Many human bug repellants contain DEET, a toxin that can be harmful to dogs, so anything containing DEET should not be used on dogs. Fleas are one problem, of course, but so are black flies, mosquitos, and other insects and pests that are a nuisance to dogs. I’ve opted for more natural alternatives, but even the word “natural” does not always mean safe, so proceed with caution and be an informed pet parent when using any substance, liquid, towelette, or powder on dogs. With flea and tick season right around the corner, proceed with caution.

Neem is a non-toxic insecticide.  Wanting a more natural option instead of applying harsh chemicals to Dexter during dastardly flea and tick season, I found this  next product to be a ray of light. I sprinkle this safe alternative to package chemicals on Dexter before trekking to the park, on walks or into woodsy areas. It is called food grade diatomaceous earth. These fossilized remains of microscopic shells act as shards of glass to winged critters. I purchased a salt shaker from a local retailer and sprinkle this onto my hand and into his coat. After using it for well over two years, I’ve yet to see one critter on my dog. Bonus: Word has it that this is a good bedbug deterrent, so I like traveling with it, too. (But be sure to get the food grade.) Do not inhale nor put near your dog’s head or face, as it is not to be inhaled. I use a pet-safe moist towelette containing effective anti-flea and tick treatment on the head and ears instead. Never apply anything near the mouth or eyes/mucous membranes.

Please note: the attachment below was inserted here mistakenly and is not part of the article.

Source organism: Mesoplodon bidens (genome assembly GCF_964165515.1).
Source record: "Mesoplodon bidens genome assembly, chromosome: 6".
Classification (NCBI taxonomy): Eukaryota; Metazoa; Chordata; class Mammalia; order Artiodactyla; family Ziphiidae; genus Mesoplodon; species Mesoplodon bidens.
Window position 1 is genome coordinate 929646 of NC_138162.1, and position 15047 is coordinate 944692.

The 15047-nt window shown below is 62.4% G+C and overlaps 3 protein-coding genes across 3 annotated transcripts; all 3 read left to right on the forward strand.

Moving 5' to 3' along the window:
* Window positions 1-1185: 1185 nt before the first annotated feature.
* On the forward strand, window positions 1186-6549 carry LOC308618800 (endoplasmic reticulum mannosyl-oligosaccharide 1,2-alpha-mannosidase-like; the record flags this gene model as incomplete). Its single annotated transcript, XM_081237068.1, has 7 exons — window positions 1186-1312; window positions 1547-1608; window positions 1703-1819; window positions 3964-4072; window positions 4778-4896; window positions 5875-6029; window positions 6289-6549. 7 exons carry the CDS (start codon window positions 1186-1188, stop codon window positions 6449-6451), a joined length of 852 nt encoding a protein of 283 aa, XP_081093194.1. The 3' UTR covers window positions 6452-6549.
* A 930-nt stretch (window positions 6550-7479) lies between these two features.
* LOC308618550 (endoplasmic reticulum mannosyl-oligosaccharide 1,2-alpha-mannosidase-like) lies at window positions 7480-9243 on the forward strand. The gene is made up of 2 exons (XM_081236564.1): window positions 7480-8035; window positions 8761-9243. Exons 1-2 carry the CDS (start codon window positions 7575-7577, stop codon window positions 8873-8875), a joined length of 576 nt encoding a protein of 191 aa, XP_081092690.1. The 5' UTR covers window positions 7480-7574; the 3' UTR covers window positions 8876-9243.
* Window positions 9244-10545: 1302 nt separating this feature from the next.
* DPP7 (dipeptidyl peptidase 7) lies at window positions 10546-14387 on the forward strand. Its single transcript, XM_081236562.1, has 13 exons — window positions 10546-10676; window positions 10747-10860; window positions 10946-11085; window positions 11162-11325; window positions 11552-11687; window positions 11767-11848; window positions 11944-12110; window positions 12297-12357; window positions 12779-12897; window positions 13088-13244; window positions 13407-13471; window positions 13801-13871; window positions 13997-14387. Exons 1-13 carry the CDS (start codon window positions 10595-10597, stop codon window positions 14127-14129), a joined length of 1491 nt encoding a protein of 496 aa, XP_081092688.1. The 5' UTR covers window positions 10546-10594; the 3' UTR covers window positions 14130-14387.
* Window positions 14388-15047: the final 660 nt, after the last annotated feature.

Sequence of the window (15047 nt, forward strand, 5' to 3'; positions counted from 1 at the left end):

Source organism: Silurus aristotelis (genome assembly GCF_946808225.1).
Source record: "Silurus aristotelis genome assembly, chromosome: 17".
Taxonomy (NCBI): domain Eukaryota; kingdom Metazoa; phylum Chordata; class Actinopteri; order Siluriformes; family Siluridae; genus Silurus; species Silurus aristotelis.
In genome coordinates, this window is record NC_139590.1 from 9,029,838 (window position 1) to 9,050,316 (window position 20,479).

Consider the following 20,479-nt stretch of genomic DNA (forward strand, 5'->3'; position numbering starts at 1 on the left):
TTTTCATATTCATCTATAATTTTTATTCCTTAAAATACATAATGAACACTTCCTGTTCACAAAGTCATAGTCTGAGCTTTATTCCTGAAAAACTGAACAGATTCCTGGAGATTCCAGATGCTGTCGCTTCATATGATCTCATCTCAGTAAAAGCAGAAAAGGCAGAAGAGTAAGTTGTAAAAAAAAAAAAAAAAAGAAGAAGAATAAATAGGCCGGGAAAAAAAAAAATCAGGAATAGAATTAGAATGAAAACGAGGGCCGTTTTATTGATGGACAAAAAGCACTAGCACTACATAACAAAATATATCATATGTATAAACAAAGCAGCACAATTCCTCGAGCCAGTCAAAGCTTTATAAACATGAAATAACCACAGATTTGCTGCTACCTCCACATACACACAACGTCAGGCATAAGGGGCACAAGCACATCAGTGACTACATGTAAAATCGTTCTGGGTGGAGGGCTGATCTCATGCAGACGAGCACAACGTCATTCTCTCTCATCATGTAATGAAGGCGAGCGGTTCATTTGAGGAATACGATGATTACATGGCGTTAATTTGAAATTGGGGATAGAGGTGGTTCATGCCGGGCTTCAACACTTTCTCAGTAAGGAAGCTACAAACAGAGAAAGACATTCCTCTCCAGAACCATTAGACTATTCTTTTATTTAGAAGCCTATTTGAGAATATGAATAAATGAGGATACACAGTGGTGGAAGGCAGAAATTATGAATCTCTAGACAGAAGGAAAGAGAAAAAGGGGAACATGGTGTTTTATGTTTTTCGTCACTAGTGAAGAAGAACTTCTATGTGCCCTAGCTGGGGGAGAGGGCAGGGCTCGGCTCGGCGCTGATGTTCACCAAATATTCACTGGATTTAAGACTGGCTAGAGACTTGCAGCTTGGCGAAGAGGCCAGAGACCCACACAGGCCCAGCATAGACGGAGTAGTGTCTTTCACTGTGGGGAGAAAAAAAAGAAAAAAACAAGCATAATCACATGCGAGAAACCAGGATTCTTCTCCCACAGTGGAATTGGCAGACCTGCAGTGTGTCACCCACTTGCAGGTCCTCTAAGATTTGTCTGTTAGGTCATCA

Monetary Coins